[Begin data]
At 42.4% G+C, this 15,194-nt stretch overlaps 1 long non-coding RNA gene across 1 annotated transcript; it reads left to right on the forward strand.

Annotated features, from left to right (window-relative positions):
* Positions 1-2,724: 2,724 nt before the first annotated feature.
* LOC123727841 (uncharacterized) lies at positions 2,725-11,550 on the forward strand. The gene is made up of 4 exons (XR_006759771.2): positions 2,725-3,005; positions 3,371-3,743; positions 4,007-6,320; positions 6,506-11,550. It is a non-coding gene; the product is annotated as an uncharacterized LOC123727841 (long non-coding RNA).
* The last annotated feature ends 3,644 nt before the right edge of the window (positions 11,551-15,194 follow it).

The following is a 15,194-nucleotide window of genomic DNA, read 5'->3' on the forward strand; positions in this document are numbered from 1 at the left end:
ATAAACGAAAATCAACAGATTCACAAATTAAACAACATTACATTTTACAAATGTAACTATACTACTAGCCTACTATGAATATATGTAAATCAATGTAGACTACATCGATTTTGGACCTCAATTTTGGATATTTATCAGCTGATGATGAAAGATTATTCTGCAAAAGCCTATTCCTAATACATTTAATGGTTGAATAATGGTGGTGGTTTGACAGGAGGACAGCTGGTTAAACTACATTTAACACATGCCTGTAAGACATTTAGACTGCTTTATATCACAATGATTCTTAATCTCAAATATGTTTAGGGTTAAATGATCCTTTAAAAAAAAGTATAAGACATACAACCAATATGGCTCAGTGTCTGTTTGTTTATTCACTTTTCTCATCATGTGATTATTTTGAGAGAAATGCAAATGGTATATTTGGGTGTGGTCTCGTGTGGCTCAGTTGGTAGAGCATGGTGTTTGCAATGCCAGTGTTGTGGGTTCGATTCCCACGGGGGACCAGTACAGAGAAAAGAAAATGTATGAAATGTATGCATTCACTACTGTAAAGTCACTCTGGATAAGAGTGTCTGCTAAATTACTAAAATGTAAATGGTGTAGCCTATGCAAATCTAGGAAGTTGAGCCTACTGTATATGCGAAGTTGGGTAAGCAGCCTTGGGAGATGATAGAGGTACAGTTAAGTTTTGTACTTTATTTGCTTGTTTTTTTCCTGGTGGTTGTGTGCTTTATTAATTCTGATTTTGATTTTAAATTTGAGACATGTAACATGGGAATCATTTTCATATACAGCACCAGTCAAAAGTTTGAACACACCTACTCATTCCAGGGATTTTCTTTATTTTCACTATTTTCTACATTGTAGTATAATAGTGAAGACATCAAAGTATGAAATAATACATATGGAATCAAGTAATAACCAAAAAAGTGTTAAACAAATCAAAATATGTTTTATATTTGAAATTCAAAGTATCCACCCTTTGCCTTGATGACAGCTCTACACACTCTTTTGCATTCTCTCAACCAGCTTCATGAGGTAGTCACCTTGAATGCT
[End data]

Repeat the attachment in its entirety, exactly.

At 42.4% G+C, this 15,194-nt stretch overlaps 1 long non-coding RNA gene across 1 annotated transcript; it reads left to right on the forward strand.

Annotated features, from left to right (window-relative positions):
* Positions 1-2,724: 2,724 nt before the first annotated feature.
* LOC123727841 (uncharacterized) lies at positions 2,725-11,550 on the forward strand. The gene is made up of 4 exons (XR_006759771.2): positions 2,725-3,005; positions 3,371-3,743; positions 4,007-6,320; positions 6,506-11,550. It is a non-coding gene; the product is annotated as an uncharacterized LOC123727841 (long non-coding RNA).
* The last annotated feature ends 3,644 nt before the right edge of the window (positions 11,551-15,194 follow it).

The following is a 15,194-nucleotide window of genomic DNA, read 5'->3' on the forward strand; positions in this document are numbered from 1 at the left end:
ATAAACGAAAATCAACAGATTCACAAATTAAACAACATTACATTTTACAAATGTAACTATACTACTAGCCTACTATGAATATATGTAAATCAATGTAGACTACATCGATTTTGGACCTCAATTTTGGATATTTATCAGCTGATGATGAAAGATTATTCTGCAAAAGCCTATTCCTAATACATTTAATGGTTGAATAATGGTGGTGGTTTGACAGGAGGACAGCTGGTTAAACTACATTTAACACATGCCTGTAAGACATTTAGACTGCTTTATATCACAATGATTCTTAATCTCAAATATGTTTAGGGTTAAATGATCCTTTAAAAAAAAGTATAAGACATACAACCAATATGGCTCAGTGTCTGTTTGTTTATTCACTTTTCTCATCATGTGATTATTTTGAGAGAAATGCAAATGGTATATTTGGGTGTGGTCTCGTGTGGCTCAGTTGGTAGAGCATGGTGTTTGCAATGCCAGTGTTGTGGGTTCGATTCCCACGGGGGACCAGTACAGAGAAAAGAAAATGTATGAAATGTATGCATTCACTACTGTAAAGTCACTCTGGATAAGAGTGTCTGCTAAATTACTAAAATGTAAATGGTGTAGCCTATGCAAATCTAGGAAGTTGAGCCTACTGTATATGCGAAGTTGGGTAAGCAGCCTTGGGAGATGATAGAGGTACAGTTAAGTTTTGTACTTTATTTGCTTGTTTTTTTCCTGGTGGTTGTGTGCTTTATTAATTCTGATTTTGATTTTAAATTTGAGACATGTAACATGGGAATCATTTTCATATACAGCACCAGTCAAAAGTTTGAACACACCTACTCATTCCAGGGATTTTCTTTATTTTCACTATTTTCTACATTGTAGTATAATAGTGAAGACATCAAAGTATGAAATAATACATATGGAATCAAGTAATAACCAAAAAAGTGTTAAACAAATCAAAATATGTTTTATATTTGAAATTCAAAGTATCCACCCTTTGCCTTGATGACAGCTCTACACACTCTTTTGCATTCTCTCAACCAGCTTCATGAGGTAGTCACCTTGAATGCT